In a combined echo-ultrasound/OA imaging device, the proposed DCA method might be implemented as follows: The physician conducts the transducer, visually guided by the real-time images. Out of the echo image, he chooses a region of interest using a steerable window, out of which the device extracts a number of speckles. While the examiner moves the transducer slightly back and forth in a free-hand approach, the device tracks these speckles. The displacement vector field is interpolated from the speckle displacement. The frame rate of the echo-ultrasound images would be typically . The frame rate of the OA images is determined by the pulse rate of the Q-switched laser (e.g., ). Therefore, Five echo-ultrasound images can be acquired in-between consecutive OA images. The portion of the echo-ultrasound and OA image encountered within the chosen window is compensated for the local displacement obtained from the speckle tracking. The resulting image presented to the medical examiner appears motionless. A motionless image has the advantage of ease of interpretation. A disadvantage might be a loss of visual control over the transducer movement. Anyhow, any error in displacement estimation, caused by rapid transducer movement or speckle decorrelation due to out-of-plane motion, would immediately show up as strong distortion in the shift-compensated echo-ultrasound image, which is good feedback for the examiner to reinitialize the procedure. If a moving echo image is preferred for better control of the transducer movement, the OA image might be compensated back for the actual total displacement after DCA processing. In that way, it is always well registered with the echo image. Therefore, the direction of displacement compensation proposed in this paper is not a limiting factor for the DCA method. The relation between foreground and background displacement velocities for the EDCA method might be determined by manually adjusting a sliding bar until the best result is obtained.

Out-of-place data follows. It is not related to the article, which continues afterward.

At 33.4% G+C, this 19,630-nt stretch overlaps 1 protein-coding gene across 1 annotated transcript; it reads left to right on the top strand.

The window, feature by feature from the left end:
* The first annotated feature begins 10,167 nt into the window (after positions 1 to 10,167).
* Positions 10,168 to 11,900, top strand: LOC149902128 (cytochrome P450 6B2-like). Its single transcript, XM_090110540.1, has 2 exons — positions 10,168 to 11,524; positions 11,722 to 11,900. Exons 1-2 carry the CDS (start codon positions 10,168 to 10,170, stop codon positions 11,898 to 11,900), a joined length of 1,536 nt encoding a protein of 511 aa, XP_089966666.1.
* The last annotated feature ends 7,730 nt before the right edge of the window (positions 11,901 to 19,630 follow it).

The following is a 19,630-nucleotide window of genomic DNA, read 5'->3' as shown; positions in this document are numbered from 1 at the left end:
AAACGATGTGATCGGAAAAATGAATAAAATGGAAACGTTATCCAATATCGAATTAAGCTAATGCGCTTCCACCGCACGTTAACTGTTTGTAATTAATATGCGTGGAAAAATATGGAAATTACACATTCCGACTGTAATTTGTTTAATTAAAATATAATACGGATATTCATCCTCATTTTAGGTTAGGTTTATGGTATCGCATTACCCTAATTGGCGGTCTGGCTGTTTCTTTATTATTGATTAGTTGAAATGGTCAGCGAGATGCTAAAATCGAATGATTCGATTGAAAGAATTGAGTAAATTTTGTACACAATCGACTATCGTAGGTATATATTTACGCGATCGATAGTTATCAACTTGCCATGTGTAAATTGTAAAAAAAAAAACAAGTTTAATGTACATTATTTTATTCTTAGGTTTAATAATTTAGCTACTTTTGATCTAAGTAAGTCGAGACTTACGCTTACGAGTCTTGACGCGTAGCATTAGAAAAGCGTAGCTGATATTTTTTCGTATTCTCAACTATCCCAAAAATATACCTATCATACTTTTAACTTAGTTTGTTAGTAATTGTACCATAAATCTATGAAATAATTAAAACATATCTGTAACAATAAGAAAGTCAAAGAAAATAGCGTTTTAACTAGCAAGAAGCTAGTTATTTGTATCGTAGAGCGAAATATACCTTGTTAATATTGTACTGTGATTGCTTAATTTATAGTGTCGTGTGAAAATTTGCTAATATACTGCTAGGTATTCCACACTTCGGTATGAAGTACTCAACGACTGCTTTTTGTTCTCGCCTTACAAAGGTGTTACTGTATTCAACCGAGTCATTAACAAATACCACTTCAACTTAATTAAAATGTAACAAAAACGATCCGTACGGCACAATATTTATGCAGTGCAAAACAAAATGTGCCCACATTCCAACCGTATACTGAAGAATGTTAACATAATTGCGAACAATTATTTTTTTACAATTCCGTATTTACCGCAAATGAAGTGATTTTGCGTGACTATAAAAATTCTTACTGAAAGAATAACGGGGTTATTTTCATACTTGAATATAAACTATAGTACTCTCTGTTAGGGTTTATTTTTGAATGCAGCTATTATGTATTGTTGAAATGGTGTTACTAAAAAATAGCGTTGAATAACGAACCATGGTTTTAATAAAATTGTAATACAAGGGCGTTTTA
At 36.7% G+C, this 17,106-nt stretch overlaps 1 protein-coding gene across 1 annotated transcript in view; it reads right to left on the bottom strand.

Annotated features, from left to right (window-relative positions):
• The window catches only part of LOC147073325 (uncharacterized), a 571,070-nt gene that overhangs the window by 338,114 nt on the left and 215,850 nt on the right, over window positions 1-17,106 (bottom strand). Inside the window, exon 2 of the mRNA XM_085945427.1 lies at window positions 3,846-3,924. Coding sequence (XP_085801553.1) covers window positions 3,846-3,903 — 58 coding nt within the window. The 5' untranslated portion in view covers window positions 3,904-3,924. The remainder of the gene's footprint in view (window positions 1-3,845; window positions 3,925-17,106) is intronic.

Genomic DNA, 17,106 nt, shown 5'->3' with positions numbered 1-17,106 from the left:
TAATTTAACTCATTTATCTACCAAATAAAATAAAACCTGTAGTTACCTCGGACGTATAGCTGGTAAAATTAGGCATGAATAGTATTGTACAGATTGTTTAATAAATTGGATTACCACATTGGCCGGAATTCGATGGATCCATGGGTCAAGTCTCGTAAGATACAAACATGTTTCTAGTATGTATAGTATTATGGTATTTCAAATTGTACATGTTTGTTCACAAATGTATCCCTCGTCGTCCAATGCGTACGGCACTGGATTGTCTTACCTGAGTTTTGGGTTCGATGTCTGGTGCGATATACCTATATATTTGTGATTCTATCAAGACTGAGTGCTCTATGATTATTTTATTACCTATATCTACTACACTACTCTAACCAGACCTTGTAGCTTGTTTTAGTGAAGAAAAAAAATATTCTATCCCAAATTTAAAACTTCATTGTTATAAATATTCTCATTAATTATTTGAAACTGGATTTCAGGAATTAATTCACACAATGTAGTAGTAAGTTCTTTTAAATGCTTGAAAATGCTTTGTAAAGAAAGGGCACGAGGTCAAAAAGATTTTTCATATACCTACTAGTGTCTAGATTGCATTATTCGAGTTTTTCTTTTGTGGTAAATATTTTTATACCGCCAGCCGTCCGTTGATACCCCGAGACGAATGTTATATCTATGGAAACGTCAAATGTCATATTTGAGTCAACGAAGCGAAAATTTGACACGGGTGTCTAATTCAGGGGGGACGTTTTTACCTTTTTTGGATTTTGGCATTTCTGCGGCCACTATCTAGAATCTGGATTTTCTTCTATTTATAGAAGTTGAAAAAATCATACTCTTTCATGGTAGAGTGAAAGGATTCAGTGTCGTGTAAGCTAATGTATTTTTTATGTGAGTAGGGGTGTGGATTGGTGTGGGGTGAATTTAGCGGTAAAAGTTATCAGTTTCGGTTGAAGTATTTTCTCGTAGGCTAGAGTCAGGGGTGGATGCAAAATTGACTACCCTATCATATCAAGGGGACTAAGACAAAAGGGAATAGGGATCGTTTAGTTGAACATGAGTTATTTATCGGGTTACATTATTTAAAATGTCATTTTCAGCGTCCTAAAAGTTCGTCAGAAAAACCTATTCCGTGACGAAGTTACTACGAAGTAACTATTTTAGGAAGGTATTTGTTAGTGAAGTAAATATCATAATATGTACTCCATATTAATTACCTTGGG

Real-time feedback was already found a key element for high contrast-to-noise ratio in elasticity imaging.28 The real-time capability of the presented DCA/EDCA method and the applicability in a free-hand approach gives the medical examiner a visual feedback that guides the evaluation of various modes of transducer movements with direct control of the result. For reducing echo background, shear deformation should yield the best results in theory. A disadvantage of this mode of operation could be the difficulty of keeping a sticky boundary condition between the transducer and skin surface, particularly if ultrasound gel is used for acoustic coupling to the skin. Alternatively, tilting the transducer around the -axis might yield comparable results. This mode of operation minimizes the shear force exerted on the skin surface, while a linear depth-dependent lateral displacement is maintained. For reduction of bulk tissue background and grating artifacts, vertical tissue compression (i.e., moving the transducer parallel to the depth axis) is an alternative mode of operation. In echo elasticity imaging, axial compression is the preferred way of inducing a spatially dependent tissue displacement because axial displacement can be estimated directly from the unprocessed beam-former RF signal with much higher accuracy than lateral displacement.27 This could also be advantageous for the DCA method, and information already used for elasticity imaging can readily be incorporated in OA imaging. A disadvantage of this mode of operation for the DCA method might be the comparably small possible total displacement in axial direction and the susceptibility for out-of-plane motion.